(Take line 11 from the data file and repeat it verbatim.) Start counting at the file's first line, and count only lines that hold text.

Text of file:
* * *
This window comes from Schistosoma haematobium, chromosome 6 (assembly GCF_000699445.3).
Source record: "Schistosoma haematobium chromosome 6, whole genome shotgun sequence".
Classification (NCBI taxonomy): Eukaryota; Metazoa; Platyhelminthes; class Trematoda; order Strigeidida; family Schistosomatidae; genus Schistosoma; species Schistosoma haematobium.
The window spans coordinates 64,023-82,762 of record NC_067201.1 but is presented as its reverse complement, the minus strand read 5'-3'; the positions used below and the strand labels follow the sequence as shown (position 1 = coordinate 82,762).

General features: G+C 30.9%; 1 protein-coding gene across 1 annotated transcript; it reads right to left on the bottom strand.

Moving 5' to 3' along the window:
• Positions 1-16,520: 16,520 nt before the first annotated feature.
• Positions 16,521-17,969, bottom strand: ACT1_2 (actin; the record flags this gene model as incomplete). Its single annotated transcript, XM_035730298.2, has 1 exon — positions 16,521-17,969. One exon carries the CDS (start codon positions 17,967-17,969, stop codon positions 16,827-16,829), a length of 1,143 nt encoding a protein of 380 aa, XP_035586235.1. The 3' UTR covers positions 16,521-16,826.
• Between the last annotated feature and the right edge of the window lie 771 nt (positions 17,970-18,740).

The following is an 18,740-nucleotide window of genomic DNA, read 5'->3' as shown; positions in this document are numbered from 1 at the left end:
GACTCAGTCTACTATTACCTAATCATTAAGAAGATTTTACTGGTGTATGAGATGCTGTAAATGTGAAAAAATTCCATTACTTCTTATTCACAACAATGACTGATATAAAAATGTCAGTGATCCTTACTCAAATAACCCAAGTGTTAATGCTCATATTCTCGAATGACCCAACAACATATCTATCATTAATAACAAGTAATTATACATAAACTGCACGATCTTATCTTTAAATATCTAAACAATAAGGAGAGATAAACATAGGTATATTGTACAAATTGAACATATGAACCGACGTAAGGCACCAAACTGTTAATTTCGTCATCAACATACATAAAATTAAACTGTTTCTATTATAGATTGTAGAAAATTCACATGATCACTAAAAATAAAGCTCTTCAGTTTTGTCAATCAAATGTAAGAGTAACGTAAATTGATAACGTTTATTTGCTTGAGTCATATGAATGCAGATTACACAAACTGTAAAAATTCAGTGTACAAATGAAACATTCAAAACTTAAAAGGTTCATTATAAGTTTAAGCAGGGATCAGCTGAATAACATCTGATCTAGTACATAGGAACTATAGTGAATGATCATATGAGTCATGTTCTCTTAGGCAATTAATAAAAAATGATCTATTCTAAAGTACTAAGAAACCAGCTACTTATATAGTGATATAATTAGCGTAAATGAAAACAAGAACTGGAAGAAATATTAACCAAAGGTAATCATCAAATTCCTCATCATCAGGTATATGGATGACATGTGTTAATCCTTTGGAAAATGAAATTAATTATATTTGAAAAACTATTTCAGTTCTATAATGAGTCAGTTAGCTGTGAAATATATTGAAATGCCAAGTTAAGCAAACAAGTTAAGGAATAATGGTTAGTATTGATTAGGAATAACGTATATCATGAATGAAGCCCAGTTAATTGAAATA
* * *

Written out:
GACTCAGTCTACTATTACCTAATCATTAAGAAGATTTTACTGGTGTATGAGATGCTGTAAATGTGAAAAAATTCCATTACTTCTTATTCACAACAATGACTGATATAAAAATGTCAGTGATCCTTACTCAAATAACCCAAGTGTTAATGCTCATATTCTCGAATGACCCAACAACATATCTATCATTAATAACAAGTAATTATACATAAACTGCACGATCTTATCTTTAAATATCTAAACAATAAGGAGAGATAAACATAGGTATATTGTACAAATTGAACATATGAACCGACGTAAGGCACCAAACTGTTAATTTCGTCATCAACATACATAAAATTAAACTGTTTCTATTATAGATTGTAGAAAATTCACATGATCACTAAAAATAAAGCTCTTCAGTTTTGTCAATCAAATGTAAGAGTAACGTAAATTGATAACGTTTATTTGCTTGAGTCATATGAATGCAGATTACACAAACTGTAAAAATTCAGTGTACAAATGAAACATTCAAAACTTAAAAGGTTCATTATAAGTTTAAGCAGGGATCAGCTGAATAACATCTGATCTAGTACATAGGAACTATAGTGAATGATCATATGAGTCATGTTCTCTTAGGCAATTAATAAAAAATGATCTATTCTAAAGTACTAAGAAACCAGCTACTTATATAGTGATATAATTAGCGTAAATGAAAACAAGAACTGGAAGAAATATTAACCAAAGGTAATCATCAAATTCCTCATCATCAGGTATATGGATGACATGTGTTAATCCTTTGGAAAATGAAATTAATTATATTTGAAAAACTATTTCAGTTCTATAATGAGTCAGTTAGCTGTGAAATATATTGAAATGCCAAGTTAAGCAAACAAGTTAAGGAATAATGGTTAGTATTGATTAGGAATAACGTATATCATGAATGAAGCCCAGTTAATTGAAATA